The University of Utah this month took steps to keep its RNAi intellectual property lawsuit on track after the defendants in the case sought a stay of proceedings, arguing that discovery in the litigation should proceed while certain jurisdictional issues are resolved.
Meanwhile, the defendants — Alnylam Pharmaceuticals, the Max Planck Institute, the Whitehead Institute for Biomedical Research, the Massachusetts Institute of Technology, and the University of Massachusetts — fired back, asserting that to let the discovery process continue would be unfairly prejudicial.
The legal row began in early 2011 when the University of Utah sued the defendants for allegedly failing to include one of its researchers, Brenda Bass, as a co-inventor — or even sole inventor — on seminal RNAi-related IP known as the Tuschl-II patent family (GSN 3/31/2011).
The IP covers siRNAs, 21 to 23 nucleotides in length and with 2- to 3-nucleotide-long 3' overhangs, to target specific mRNA degradation in mammals, and is named for co-inventor and former Max Planck researcher Thomas Tuschl.
Bass “conceived the inventions of all the issued claims of Tuschl-II and at least some pending claims of [a related IP estate] well before any date asserted by the currently named inventors,” the University of Utah claimed. She further “reduced her inventions to practice well before any date asserted” by the inventors of the two IP estates.
As part of its legal defense, UMass argued that it and the University of Utah are state institutions and therefore should be considered US states, making the US Supreme Court the only venue where the suit could be heard. The University of Utah opted to drop UMass as a defendant and instead sue certain of the institute's top officials.
UMass later argued that it is an “indispensable party” to the litigation and asked for a dismissal of the suit, but the district court hearing the case rejected its request. Undeterred, UMass recently filed an appeal in a federal court to re-exam the issue (GSN 6/28/2012).
With the litigation against UMass effectively on hold pending that review, the University of Utah this month asked the district court to keep on track the proceedings against the other defendants, none of which had at the time claimed immunity from the suit as UMass had.
According to the University of Utah, the UMass defendants would not be “irreparably injured” if discovery in the case continued while its appeal is being considered, and that it would be “substantially” injured if the case was put on hold entirely during that review.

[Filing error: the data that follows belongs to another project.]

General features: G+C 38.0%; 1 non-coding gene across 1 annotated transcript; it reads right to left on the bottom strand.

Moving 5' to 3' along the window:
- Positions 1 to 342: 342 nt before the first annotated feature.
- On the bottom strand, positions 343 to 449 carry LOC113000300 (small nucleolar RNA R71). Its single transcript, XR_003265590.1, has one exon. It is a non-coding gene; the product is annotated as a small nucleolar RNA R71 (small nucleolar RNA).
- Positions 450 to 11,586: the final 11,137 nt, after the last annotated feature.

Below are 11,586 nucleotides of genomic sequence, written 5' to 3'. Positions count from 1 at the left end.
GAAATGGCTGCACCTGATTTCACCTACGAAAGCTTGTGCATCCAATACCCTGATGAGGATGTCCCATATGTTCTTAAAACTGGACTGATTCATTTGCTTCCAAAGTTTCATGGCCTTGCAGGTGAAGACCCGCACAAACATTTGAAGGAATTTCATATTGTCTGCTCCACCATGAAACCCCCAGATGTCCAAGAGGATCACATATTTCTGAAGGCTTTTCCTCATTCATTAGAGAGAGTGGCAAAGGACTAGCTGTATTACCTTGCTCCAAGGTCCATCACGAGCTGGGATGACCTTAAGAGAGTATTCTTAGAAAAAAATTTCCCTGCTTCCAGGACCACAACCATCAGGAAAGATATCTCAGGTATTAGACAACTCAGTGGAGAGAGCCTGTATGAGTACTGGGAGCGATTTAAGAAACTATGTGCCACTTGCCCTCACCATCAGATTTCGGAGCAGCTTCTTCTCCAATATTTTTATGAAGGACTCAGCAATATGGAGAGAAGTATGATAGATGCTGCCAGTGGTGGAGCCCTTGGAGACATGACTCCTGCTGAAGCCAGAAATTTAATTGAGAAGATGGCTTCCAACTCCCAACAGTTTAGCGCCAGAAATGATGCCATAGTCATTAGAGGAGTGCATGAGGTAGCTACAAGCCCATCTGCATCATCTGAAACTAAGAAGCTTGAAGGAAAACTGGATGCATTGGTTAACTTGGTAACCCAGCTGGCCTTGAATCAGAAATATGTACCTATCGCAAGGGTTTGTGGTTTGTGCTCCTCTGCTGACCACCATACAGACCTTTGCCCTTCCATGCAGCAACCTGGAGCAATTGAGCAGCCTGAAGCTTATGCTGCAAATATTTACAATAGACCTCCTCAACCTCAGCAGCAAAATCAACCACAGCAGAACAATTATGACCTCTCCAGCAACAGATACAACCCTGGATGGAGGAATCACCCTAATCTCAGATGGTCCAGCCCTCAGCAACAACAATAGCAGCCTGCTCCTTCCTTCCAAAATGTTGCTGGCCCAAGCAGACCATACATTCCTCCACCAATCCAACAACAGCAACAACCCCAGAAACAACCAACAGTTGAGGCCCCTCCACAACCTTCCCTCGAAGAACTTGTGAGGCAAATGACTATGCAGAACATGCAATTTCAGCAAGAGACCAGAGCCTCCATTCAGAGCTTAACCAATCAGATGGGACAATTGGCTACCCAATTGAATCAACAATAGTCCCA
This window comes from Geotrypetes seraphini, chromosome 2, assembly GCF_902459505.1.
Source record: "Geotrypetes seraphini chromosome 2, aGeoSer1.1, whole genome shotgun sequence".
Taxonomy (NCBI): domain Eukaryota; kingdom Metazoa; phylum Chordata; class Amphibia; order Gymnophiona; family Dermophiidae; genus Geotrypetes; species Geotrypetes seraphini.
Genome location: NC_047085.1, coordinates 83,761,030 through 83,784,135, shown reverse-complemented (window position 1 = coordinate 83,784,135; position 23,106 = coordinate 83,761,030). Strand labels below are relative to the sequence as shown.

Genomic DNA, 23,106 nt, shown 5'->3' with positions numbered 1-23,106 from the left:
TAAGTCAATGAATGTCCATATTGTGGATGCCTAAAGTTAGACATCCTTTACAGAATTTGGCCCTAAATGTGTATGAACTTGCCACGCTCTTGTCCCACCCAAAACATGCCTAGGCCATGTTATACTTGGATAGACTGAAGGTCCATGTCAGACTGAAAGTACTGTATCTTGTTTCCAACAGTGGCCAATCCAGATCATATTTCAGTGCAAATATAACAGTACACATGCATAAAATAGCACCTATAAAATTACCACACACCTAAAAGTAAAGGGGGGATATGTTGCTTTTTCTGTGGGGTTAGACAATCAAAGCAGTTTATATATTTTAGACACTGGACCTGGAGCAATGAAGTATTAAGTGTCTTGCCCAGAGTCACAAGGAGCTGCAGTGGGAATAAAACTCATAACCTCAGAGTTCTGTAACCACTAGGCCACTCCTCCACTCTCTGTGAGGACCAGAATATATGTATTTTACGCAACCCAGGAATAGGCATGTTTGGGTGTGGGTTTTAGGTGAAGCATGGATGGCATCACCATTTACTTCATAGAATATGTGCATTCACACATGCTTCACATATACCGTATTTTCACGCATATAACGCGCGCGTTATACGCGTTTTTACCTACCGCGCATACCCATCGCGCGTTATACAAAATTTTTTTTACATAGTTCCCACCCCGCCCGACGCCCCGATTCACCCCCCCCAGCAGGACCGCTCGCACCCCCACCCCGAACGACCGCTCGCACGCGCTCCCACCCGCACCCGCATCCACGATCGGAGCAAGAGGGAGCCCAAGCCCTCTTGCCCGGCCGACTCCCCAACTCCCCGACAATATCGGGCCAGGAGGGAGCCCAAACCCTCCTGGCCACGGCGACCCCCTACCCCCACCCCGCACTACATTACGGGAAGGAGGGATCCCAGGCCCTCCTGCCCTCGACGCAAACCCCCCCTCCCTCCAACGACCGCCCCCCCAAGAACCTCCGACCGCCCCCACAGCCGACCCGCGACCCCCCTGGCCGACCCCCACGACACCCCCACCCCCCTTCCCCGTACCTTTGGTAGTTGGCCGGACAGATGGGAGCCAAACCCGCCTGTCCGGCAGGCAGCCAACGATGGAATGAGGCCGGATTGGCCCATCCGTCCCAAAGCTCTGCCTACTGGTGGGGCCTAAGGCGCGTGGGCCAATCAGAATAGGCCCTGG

“The relevant events date back to at least 1998, 14 years ago,” the plaintiff told the court. “If a stay of all proceedings is granted, [it] will not be able to begin discovery until years from now.
“Delay disproportionately impacts [the University of Utah], as defendants no doubt calculate,” it added. “As the years drag by, memories fade; witnesses die or relocate; documents and other materials are lost; electronically stored information can be lost, overwritten, or become prohibitively expensive to retrieve. Justice delayed is justice denied. There can be no serious dispute that [the university] will be substantially prejudiced if a stay is granted.”
In a reply to the University of Utah, however, the defendants charged that the case should be stayed in its entirety; otherwise UMass' appeal to the federal court could be compromised.
“A stay is also warranted for jurisprudential reasons, where resolution of the appeal could result in the dismissal of the entire action,” the defendants said.
Should UMass succeed in its argument that the case should go before the Supreme Court, there is no guarantee that that court will hear the case, they noted. “And if the Supreme Court declines to accept jurisdiction over the case, it does not return to the district court. In that event, the case will not proceed in any court, making any discovery proceedings at this junction a colossal waste of time, money, and resources.”
The defendants rejected the University of Utah's contention that UMass' appeal would be unaffected by the continuance of discovery, adding that if it discovery proceeded piecemeal against some defendants, the UMass defendants would be burdened by having to “monitor depositions, document exchanges, and other discovery to protect their interests.
“Contrary to [the plaintiff's] suggestion, there is no meaningful way for this court to limit discovery so that it does not impact the rights” of UMass, they stated.
The University of Utah, meantime, would not suffer harm by a stay of proceedings, the defendants added, noting that it was the plaintiff that waited more than 14 years to bring its correction of inventorship claims to court.